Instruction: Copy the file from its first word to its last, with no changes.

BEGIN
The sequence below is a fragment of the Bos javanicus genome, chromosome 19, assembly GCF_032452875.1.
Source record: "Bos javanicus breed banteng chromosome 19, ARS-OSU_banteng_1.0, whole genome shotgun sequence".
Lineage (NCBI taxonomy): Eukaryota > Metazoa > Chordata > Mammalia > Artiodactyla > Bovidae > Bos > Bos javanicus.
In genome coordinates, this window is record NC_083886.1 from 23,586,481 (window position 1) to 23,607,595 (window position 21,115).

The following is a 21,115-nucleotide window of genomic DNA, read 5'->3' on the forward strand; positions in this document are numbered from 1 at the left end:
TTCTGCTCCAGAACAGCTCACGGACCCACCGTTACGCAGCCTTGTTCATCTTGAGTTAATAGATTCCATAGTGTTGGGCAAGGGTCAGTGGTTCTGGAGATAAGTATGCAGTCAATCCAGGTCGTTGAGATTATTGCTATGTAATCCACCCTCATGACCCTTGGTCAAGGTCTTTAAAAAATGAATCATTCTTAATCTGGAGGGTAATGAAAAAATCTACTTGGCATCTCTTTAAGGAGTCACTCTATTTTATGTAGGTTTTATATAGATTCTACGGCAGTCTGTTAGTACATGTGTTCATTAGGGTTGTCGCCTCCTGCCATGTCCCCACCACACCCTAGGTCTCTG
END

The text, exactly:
The sequence below is a fragment of the Bos javanicus genome, chromosome 19, assembly GCF_032452875.1.
Source record: "Bos javanicus breed banteng chromosome 19, ARS-OSU_banteng_1.0, whole genome shotgun sequence".
Lineage (NCBI taxonomy): Eukaryota > Metazoa > Chordata > Mammalia > Artiodactyla > Bovidae > Bos > Bos javanicus.
In genome coordinates, this window is record NC_083886.1 from 23,586,481 (window position 1) to 23,607,595 (window position 21,115).

The following is a 21,115-nucleotide window of genomic DNA, read 5'->3' on the forward strand; positions in this document are numbered from 1 at the left end:
TTCTGCTCCAGAACAGCTCACGGACCCACCGTTACGCAGCCTTGTTCATCTTGAGTTAATAGATTCCATAGTGTTGGGCAAGGGTCAGTGGTTCTGGAGATAAGTATGCAGTCAATCCAGGTCGTTGAGATTATTGCTATGTAATCCACCCTCATGACCCTTGGTCAAGGTCTTTAAAAAATGAATCATTCTTAATCTGGAGGGTAATGAAAAAATCTACTTGGCATCTCTTTAAGGAGTCACTCTATTTTATGTAGGTTTTATATAGATTCTACGGCAGTCTGTTAGTACATGTGTTCATTAGGGTTGTCGCCTCCTGCCATGTCCCCACCACACCCTAGGTCTCTG